"The sun rose promptly at dawn."
    Tom Clancy in his novel The Teeth of the Tiger

  3. #1933
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    Originally Posted by ThehappyCynic
    The Lovely Bones by Alice Sebold


    Great book!
    I loved this book, but I found the first chapters incredibly difficult to get through. The writing was so matter-of-fact, that my mind couldn't get away from the horrific details and the tragedy of Susie's murder.

  4. #1934
    Right Here, Right Now Britannia's Avatar
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    I was supposed to be reading Adriana Trigiani "Rococo" but I got sidetracked by a library book that's supposed to be back next week - another PD James book, "A Taste for Death" and I'm also reading a spiritual book by Henri Nouwen (I love his books) - just his reflections on life. My favourite of his though is "The Return of the Prodigal Son" where he looks at the parable of the prodigal son, the painting of The Return of the Prodigal Son by Rembrandt, Rembrandt's life, Jesus' life and his own life in parallel. Very interesting.
    It's a fair cop guv - you got me bang to rights and no mistake!

  5. #1935
    Being VIP Yardgnome's Avatar
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    I just finished reading Night by Elie Wiesel. This book was really good, I read it in about 3 hours.

    I started last night The Year of Magical Thinking, I am almost halfway through it, very good.

  6. #1936
    Toby's Slave kimrs's Avatar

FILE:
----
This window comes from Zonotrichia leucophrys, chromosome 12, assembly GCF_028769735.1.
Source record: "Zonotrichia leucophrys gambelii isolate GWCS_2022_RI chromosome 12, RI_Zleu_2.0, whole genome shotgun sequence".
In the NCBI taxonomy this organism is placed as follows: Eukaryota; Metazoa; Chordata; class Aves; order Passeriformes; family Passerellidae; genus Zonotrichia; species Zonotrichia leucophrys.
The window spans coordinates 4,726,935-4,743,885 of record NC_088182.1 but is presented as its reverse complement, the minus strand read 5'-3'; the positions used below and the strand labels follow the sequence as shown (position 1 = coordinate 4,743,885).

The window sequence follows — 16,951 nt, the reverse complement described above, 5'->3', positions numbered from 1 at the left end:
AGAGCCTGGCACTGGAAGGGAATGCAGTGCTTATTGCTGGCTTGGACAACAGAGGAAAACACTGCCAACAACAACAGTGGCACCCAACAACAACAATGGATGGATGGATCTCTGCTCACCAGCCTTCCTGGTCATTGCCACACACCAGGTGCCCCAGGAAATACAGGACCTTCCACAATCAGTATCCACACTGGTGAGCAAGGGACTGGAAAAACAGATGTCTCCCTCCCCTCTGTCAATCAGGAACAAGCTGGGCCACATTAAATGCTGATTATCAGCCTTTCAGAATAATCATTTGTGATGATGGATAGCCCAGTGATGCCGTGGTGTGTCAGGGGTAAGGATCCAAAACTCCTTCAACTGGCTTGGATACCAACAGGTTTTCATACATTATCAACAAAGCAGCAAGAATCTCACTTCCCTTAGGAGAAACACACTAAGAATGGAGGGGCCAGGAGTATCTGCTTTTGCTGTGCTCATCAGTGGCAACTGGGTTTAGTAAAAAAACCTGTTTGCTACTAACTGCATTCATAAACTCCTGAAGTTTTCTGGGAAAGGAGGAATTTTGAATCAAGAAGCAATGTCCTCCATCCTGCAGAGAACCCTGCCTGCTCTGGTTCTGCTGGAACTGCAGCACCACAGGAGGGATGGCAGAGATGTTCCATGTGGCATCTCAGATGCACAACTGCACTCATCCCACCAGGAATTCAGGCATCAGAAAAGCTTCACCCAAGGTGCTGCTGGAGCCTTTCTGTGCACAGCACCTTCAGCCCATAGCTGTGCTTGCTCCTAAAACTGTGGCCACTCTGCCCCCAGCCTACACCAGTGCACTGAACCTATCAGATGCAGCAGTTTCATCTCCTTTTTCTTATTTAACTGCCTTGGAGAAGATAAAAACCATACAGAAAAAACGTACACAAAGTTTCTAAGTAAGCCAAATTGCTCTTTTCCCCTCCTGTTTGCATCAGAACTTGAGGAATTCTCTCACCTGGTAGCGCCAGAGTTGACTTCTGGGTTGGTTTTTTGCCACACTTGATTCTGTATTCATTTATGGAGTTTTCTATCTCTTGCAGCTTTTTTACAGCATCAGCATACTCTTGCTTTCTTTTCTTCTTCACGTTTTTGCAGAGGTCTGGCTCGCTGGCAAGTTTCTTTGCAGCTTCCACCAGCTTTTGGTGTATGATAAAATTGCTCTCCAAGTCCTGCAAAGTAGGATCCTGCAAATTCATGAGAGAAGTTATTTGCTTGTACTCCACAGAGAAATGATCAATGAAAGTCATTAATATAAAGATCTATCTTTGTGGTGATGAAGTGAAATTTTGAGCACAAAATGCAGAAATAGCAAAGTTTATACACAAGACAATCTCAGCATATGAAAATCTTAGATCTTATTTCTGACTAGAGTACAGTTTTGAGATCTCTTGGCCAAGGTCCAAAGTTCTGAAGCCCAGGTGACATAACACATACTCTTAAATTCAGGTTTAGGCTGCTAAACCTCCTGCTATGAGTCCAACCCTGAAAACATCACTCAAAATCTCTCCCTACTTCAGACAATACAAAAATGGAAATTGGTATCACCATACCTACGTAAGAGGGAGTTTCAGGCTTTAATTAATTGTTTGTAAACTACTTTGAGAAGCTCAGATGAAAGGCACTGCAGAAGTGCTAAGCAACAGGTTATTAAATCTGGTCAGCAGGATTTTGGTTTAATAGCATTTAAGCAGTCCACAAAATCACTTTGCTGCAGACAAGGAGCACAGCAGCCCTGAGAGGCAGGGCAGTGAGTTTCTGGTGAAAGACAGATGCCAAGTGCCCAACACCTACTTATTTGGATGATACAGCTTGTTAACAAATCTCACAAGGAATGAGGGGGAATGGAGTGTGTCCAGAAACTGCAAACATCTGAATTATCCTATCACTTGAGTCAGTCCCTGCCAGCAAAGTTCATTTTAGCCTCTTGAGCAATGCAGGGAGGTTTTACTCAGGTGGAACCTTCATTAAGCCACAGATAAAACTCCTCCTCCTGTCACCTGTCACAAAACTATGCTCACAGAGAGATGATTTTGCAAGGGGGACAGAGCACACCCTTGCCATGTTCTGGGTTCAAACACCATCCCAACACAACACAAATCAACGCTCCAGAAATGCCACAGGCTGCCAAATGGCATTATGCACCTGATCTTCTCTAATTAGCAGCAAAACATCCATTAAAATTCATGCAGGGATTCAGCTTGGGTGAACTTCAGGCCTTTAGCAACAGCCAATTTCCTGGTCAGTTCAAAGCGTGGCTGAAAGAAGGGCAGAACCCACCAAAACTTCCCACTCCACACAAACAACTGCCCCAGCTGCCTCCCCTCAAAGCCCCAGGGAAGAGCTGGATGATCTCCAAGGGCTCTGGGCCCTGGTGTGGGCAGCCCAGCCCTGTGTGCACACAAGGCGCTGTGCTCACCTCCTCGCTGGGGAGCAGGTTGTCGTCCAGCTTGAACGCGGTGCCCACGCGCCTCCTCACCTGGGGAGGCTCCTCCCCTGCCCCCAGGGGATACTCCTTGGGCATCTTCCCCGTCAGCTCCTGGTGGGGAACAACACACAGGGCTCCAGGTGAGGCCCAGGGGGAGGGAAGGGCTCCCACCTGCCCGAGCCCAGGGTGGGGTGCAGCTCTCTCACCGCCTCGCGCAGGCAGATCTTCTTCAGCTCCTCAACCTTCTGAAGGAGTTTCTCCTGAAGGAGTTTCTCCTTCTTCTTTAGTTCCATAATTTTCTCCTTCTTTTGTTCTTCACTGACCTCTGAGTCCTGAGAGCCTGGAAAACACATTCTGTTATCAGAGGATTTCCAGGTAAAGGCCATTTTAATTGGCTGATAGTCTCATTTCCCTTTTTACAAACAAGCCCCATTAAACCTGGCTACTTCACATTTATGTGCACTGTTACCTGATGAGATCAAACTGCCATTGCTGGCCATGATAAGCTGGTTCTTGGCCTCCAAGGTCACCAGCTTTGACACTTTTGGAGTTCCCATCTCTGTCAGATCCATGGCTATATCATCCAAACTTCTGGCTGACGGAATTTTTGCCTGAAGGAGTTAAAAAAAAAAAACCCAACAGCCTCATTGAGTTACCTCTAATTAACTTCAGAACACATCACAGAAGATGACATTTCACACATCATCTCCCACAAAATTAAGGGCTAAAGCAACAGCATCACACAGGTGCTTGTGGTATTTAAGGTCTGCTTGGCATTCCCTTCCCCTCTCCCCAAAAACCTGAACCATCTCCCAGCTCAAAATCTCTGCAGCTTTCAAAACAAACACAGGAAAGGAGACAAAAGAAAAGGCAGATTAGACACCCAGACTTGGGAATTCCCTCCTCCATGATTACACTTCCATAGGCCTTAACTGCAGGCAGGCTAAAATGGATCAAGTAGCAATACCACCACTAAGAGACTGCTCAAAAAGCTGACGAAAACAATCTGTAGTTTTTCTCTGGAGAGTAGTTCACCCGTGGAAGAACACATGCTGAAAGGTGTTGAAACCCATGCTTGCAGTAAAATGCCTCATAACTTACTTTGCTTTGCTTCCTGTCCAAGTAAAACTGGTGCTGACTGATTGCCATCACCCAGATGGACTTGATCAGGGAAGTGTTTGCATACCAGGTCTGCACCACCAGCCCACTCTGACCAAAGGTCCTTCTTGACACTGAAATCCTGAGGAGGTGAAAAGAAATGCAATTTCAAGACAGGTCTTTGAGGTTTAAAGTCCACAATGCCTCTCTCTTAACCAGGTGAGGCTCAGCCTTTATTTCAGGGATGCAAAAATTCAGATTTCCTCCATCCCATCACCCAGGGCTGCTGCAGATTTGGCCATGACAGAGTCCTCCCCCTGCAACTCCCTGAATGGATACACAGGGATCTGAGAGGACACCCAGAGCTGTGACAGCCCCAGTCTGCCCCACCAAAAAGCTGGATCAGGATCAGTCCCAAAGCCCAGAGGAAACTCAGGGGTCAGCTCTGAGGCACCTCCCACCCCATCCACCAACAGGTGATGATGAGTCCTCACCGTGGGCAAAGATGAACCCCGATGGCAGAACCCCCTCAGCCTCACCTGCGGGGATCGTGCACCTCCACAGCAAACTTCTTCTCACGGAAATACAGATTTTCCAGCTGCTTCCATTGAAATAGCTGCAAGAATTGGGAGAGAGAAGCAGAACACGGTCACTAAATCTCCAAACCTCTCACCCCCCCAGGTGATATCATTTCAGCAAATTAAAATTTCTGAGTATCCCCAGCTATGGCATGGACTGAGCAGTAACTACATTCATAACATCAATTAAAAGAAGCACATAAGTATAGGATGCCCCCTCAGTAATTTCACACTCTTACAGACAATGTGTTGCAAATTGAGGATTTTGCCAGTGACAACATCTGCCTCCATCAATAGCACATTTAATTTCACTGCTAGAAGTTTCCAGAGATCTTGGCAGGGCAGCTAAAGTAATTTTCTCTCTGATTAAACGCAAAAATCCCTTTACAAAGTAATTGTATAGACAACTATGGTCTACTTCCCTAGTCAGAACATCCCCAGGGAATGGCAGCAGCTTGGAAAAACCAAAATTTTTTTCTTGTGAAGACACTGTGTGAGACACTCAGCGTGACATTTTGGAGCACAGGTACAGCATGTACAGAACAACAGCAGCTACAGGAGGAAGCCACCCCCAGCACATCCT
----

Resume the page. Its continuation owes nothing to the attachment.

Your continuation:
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    I am currently reading Three Weeks with My Brother by Nicholas and Micah Sparks. I am on the 6th chapter so far and it has been a very interesting mix of past and present reflections. I have only once so far and that was from the prologue!

  7. #1937
    FORT Fan kattatude's Avatar
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    I'm reading I, Elizabeth by Rosalind Miles and Every Breath You Take by Ann Rule. Historical fiction and true crime.

  8. #1938
    Here's your sign JAFO'S PRINCESS's Avatar
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    Quote Originally Posted by kattatude View Post
    I'm reading Every Breath You Take by Ann Rule.
    lOVED IT!
    I might as well work. I'm in a bad mood anyway.
    "I like to base my help on how happy you expect to be." Dogbert's tech support.

  9. #1939
    When I'm 64 William13's Avatar
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    The Mayor of Casterbridge by Thomas Hardy
    "The sun rose promptly at dawn."
    Tom Clancy in his novel The Teeth of the Tiger

  10. #1940
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    Quote Originally Posted by William13 View Post
    The Mayor of Casterbridge by Thomas Hardy
    Love that book, William13! I'm a big fan of Hardy and that's one of his best. It amazes me that even though Hardy wrote those books so long ago, he can still surprise and shock me with his plot twists.
    Anti-intellectualism has been a constant thread winding its way through our political and cultural life, nurtured by the false notion that democracy means that 'my ignorance is just as good as your knowledge.' - Isaac Asimov

    I was thinking of the immortal words of Socrates, who said, "... I drank what?"